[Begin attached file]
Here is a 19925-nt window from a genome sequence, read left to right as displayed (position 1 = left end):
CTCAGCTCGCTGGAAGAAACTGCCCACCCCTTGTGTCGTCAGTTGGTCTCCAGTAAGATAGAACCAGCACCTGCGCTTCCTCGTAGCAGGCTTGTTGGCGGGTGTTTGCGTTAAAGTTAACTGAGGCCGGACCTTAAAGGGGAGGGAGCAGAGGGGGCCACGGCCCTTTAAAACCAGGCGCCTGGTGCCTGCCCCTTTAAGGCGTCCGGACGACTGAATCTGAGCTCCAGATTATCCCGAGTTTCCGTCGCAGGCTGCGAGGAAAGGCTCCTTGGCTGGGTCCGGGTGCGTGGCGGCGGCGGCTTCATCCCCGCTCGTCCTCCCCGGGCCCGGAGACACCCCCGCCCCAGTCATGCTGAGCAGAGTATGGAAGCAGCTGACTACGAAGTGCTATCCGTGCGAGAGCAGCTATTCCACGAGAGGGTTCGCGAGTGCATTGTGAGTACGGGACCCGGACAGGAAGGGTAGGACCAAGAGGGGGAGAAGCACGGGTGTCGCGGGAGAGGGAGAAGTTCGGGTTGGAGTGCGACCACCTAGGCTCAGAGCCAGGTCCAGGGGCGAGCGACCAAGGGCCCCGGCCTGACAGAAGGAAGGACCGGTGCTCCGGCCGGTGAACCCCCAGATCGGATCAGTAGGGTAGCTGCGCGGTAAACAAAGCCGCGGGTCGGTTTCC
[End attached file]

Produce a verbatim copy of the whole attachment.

Here is a 19925-nt window from a genome sequence, read left to right as displayed (position 1 = left end):
CTCAGCTCGCTGGAAGAAACTGCCCACCCCTTGTGTCGTCAGTTGGTCTCCAGTAAGATAGAACCAGCACCTGCGCTTCCTCGTAGCAGGCTTGTTGGCGGGTGTTTGCGTTAAAGTTAACTGAGGCCGGACCTTAAAGGGGAGGGAGCAGAGGGGGCCACGGCCCTTTAAAACCAGGCGCCTGGTGCCTGCCCCTTTAAGGCGTCCGGACGACTGAATCTGAGCTCCAGATTATCCCGAGTTTCCGTCGCAGGCTGCGAGGAAAGGCTCCTTGGCTGGGTCCGGGTGCGTGGCGGCGGCGGCTTCATCCCCGCTCGTCCTCCCCGGGCCCGGAGACACCCCCGCCCCAGTCATGCTGAGCAGAGTATGGAAGCAGCTGACTACGAAGTGCTATCCGTGCGAGAGCAGCTATTCCACGAGAGGGTTCGCGAGTGCATTGTGAGTACGGGACCCGGACAGGAAGGGTAGGACCAAGAGGGGGAGAAGCACGGGTGTCGCGGGAGAGGGAGAAGTTCGGGTTGGAGTGCGACCACCTAGGCTCAGAGCCAGGTCCAGGGGCGAGCGACCAAGGGCCCCGGCCTGACAGAAGGAAGGACCGGTGCTCCGGCCGGTGAACCCCCAGATCGGATCAGTAGGGTAGCTGCGCGGTAAACAAAGCCGCGGGTCGGTTTCC